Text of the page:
This explosive information was first delivered to former president Barack Obama in Aug. 2016, according to the newspaper.

The Post investigation details how Obama and his team struggled to develop a response to this unprecedented interference by a foreign country, worrying that they would be seen as trying to tip the scales in the presidential race. By the time the CIA’s warning arrived, the Obama White House knew that Russian hackers were behind cyberattacks on Democratic Party operatives and the Democratic National Committee, and that the FBI had launched an investigation into ties between Russian officials and Trump campaign staffers.

Trump, who has repeatedly cast doubt the extent of Russia’s interference, has criticized the Obama administration for not doing more to “stop them.”

Former Department of Homeland Security Secretary Jeh Johnson testified before the House Intelligence Committee this week that Trump’s repeated insistence that the election would be “rigged” against him stymied their response.

For now, the only action the U.S. has taken in response to Russia is an Obama administration package involving the expulsion of 35 diplomats, closure of two Russian diplomatic compounds, and imposition of new, narrowly targeted economic sanctions.

Financial dealings involving President Donald Trump’s former campaign chairman, Paul Manafort, and Manafort’s son-in-law are under scrutiny by federal investigators, the New York Times reported Friday.

Two sources close to the matter told the Times that Manafort bankrolled real estate purchases of luxury apartments and homes in New York and California in collaboration with his son-in-law Jeffrey Yohai, who was sued by a former investor for defrauding him.

The sources said it was unclear if this particular investigation was part of the broader federal probe into Russia’s election interference and possible collusion between Trump associates and Russian operatives. Manafort is under scrutiny in that probe, as well as for a tangle of dealings including his business activities in Russia, whether he appropriately filed foreign lobbying disclosures, and the millions of dollars in secret cash payments he reportedly received for his work for a pro-Russian Ukrainian political party.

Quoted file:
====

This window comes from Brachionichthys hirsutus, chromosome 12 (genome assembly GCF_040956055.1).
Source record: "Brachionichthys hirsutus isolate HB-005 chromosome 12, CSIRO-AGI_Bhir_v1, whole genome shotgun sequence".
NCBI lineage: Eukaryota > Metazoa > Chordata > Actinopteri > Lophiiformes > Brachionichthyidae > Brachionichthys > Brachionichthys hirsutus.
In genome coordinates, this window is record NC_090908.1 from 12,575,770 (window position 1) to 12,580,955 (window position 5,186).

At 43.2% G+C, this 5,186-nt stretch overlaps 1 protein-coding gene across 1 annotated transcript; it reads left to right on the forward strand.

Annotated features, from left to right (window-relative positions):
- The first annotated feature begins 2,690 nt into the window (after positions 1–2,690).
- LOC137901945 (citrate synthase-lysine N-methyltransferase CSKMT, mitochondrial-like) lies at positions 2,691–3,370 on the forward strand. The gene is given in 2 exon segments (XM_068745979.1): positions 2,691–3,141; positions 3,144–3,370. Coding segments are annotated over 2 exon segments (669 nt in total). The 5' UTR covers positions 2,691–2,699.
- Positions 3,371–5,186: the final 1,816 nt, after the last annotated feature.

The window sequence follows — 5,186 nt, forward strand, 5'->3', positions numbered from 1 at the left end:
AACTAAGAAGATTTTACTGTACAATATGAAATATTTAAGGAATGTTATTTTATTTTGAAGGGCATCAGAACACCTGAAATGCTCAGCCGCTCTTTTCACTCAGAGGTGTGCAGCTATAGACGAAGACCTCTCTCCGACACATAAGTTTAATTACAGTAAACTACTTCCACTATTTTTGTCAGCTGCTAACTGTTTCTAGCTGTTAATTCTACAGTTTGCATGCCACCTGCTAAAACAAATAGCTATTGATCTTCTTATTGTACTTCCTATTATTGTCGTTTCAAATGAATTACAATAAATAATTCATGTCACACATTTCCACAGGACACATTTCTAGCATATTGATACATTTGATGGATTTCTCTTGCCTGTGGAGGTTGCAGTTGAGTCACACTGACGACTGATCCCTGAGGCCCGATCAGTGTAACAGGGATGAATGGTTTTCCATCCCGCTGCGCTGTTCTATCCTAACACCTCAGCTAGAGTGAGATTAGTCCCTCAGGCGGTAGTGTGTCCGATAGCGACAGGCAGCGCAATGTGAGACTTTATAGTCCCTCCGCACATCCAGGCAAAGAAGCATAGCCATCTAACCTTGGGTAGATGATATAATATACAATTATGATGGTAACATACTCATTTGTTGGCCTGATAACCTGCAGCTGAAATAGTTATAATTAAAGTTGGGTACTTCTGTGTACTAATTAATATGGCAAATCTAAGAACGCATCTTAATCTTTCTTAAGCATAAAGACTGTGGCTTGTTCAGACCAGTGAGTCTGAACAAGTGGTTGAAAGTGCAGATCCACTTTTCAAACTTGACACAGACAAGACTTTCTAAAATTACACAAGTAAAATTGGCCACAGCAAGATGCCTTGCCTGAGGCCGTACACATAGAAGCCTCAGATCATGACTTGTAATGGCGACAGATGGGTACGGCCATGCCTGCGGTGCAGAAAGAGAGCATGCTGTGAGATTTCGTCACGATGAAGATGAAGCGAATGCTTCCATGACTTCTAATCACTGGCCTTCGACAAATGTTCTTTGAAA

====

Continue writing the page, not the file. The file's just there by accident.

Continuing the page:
Manafort and Yohai declined the Times’ request for comment.

The longtime GOP fixer’s multi-million dollar real estate deals were already known to be of interest to federal agents. NBC reported that investigators subpoenaed records related to a $3.5 million mortgage he took out on his country home in the Hamptons through a shell company named Summerbreeze LLC, which was created the day he resigned from the Trump campaign. The DOJ has also requested Manafort’s bank records from Citizens Financial Group, as the Wall Street Journal reported.

What’s new in the Times report is that Manafort and his wife allegedly took out a series of mortgages on their properties totaling $20 million over the past year, and that he allegedly funneled millions of dollars to finance luxury properties that his son-in-law purchased through shell companies of his own.

A fashion photographer who said he invested $2.9 million with Yohai has sued him for allegedly creating the false illusion of a “quick and large return” on his investment, according to the Times. Andrea Manafort, sister of Yohai’s wife Jessica, said in text messages that were hacked, leaked online, and obtained by the Times that she believed Yohai was “running a Ponzi scheme.”

Yohai denied the accusations in a court filing, according to the newspaper.

Congress is investigating whether any private voter information allegedly stolen by Russian hackers was passed to or used by the Trump campaign, Time reported Thursday.

Ken Menzel, general counsel of the Illinois State Board of Elections, told Time that 90,000 state voter records were obtained through cyberattacks on their system, 90 percent of which contained drivers license numbers and a quarter of which contained the last four digits of voters’ Social Security numbers. Two anonymous sources close to congressional investigations into Russia’s election interference say lawmakers want to know if any of this stolen data eventually ended up in the hands of Trump’s team.